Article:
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PHOENIX- Indigenous Peoples Day marks an important day of celebration and remembrance of the histories, cultures and resiliency of the people who comprise the 573 tribal nations who live today within the United States. This comes during a pivotal year with President Joe Biden becoming the first president to issue a proclamation to mark Indigenous Peoples Day. This historic milestone is a culmination of the efforts of many indigenous leaders, including Senator and member of the Navajo Nation, Jamescita Peshlakai, who launched an effort to abolish Columbus Day and replace it with Indigenous People’s Day. Senator Peshlakai has also partnered with the nonprofit Indigenous Peoples' Initiative (IPI) as well as Congresswoman Norma Torres of California to sponsor the bill on the federal level. The members of the Indigenous Peoples Caucus at the Arizona State Legislature released the following statements on the celebration.

Senator Jamescita Peshlakai (D-Cameron) “Indigenous Peoples Day is about taking back our narrative. Acknowledging our existence and truth. We are here to stay forever, upon our sacred homelands. Thank you President Biden for a first ever Proclamation. Also, to Arizona’s Indigenous People’s Initiative for their local, state and national work to create a federal Indigenous People’s Day”.

Representative Jennifer Jermaine (D-Chandler) "My family is spending Indigenous Peoples Day celebrating our Ojibwe culture and learning about other indigenous cultures here in Arizona. We are honoring the original inhabitants of this land and remembering the resilience of our ancestors."

Senator Victoria Steele (D-Tucson) “It’s been a long time coming. For centuries, U.S. policies have deliberately attempted to kill-off or assimilate and displace Indigenous peoples. We are grateful to President Biden, the first sitting president to issue a presidential proclamation of Indigenous Peoples Day. As Americans we have an obligation to know the full history of our country. Particularly here in Arizona where everywhere we walk, we are treading on Indigenous lands. There are some 6.8 million Indigenous People in this country who are very much alive and to finally celebrate our culture and the enormous contributions of Native People to this country is a recognition that is long overdue. I am so glad that this finally happened in my lifetime.”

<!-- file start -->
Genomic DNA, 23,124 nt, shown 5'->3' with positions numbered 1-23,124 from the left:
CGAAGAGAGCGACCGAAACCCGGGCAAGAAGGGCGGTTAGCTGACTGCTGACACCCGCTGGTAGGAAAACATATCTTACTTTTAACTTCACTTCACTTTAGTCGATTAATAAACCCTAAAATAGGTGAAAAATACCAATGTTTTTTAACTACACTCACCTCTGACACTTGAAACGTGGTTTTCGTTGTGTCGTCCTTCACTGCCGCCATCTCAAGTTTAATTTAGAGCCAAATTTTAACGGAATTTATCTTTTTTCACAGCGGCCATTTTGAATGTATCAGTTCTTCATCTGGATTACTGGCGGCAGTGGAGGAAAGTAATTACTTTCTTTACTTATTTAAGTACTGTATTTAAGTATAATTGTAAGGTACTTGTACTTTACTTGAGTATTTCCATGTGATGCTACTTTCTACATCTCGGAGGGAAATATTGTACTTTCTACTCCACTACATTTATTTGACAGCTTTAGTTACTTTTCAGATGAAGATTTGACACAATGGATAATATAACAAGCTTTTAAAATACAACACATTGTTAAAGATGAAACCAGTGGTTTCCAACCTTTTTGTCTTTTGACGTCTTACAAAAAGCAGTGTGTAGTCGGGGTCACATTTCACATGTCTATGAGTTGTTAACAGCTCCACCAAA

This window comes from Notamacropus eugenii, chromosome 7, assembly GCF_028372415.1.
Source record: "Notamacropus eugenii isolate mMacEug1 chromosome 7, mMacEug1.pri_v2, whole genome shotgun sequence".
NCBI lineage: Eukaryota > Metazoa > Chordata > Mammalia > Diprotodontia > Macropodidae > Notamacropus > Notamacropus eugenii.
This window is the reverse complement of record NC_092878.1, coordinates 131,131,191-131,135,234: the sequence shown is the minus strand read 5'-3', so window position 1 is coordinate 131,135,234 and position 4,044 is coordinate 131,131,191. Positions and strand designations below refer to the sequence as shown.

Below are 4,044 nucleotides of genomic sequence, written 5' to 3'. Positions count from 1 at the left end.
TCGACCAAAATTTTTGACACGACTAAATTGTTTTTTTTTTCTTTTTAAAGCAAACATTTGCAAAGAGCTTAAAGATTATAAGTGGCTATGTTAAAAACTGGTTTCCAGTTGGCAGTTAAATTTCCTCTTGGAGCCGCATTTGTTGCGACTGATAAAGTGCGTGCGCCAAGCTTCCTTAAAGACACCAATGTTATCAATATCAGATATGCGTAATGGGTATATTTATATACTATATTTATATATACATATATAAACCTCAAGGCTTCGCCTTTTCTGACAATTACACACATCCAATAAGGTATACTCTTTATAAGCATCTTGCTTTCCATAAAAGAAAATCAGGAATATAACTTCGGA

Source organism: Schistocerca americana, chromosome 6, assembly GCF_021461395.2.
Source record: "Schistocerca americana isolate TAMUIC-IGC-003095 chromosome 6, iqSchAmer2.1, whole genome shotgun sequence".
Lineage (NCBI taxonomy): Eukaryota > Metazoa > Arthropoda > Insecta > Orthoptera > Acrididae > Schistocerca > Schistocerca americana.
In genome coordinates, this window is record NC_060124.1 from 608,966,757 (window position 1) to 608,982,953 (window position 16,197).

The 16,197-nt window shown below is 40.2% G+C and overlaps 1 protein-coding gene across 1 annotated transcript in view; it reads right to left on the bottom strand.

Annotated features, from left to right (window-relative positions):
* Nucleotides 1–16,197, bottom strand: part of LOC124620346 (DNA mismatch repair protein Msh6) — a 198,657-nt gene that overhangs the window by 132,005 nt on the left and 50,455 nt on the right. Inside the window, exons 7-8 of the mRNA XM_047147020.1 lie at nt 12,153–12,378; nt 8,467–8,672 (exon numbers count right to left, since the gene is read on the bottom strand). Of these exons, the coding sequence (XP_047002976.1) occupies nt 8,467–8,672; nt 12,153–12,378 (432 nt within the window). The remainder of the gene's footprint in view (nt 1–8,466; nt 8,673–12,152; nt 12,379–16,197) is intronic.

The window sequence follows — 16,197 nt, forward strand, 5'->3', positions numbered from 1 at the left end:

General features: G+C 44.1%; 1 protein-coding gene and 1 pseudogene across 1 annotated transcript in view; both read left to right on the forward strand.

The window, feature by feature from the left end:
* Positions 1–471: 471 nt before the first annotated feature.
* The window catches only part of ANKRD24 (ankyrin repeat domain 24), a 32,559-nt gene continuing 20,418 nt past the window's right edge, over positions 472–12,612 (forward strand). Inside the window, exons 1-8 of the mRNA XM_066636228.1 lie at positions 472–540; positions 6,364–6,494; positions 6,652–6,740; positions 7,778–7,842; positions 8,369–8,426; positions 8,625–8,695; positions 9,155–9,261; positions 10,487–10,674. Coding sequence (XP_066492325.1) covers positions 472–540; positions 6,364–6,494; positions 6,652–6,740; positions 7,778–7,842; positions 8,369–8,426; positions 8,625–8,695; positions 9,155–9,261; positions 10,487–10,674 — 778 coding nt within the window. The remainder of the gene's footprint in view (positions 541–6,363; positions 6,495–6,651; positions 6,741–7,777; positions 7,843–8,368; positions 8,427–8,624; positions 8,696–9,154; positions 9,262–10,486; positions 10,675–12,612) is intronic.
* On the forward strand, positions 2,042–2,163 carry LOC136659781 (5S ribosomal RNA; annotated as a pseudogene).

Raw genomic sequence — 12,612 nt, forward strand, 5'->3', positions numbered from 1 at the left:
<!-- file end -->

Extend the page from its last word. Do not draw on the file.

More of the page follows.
Representative Jasmine Blackwater-Nygren (D-Red Mesa) “Happy Indigenous Peoples’ Day! Today, we recognize and correct the misguided narrative that Christopher Columbus 'discovered' America, which forgets that Indigenous people have been here since time immemorial and contributes to the erasure of Native people in today’s society. Today, we honor and celebrate our Native heritage, culture, and history. Along with this celebration, we must also recognize the many issues Native communities continue to face including the epidemic of Missing and Murdered Indigenous People, and the recent discovery of thousands of children’s bodies found at Indian boarding schools across this country and Canada. Ahé’héé.”

Senator Sally Ann Gonzales (D-Tucson) “The story of Indigenous peoples’ in North America, past and present, is often forgotten, invisible or ignored. Indigenous Peoples have, and continue to make, important contributions that have shaped and continue to shape this country. Columbus Day does not bring communities together, it celebrates the attempted genocide, destruction, and erasure of Indigenous communities. It is for this reason I support celebrating Indigenous Peoples’ Day in lieu of Columbus Day.”

Representative Myron Tsosie (D-Chinle)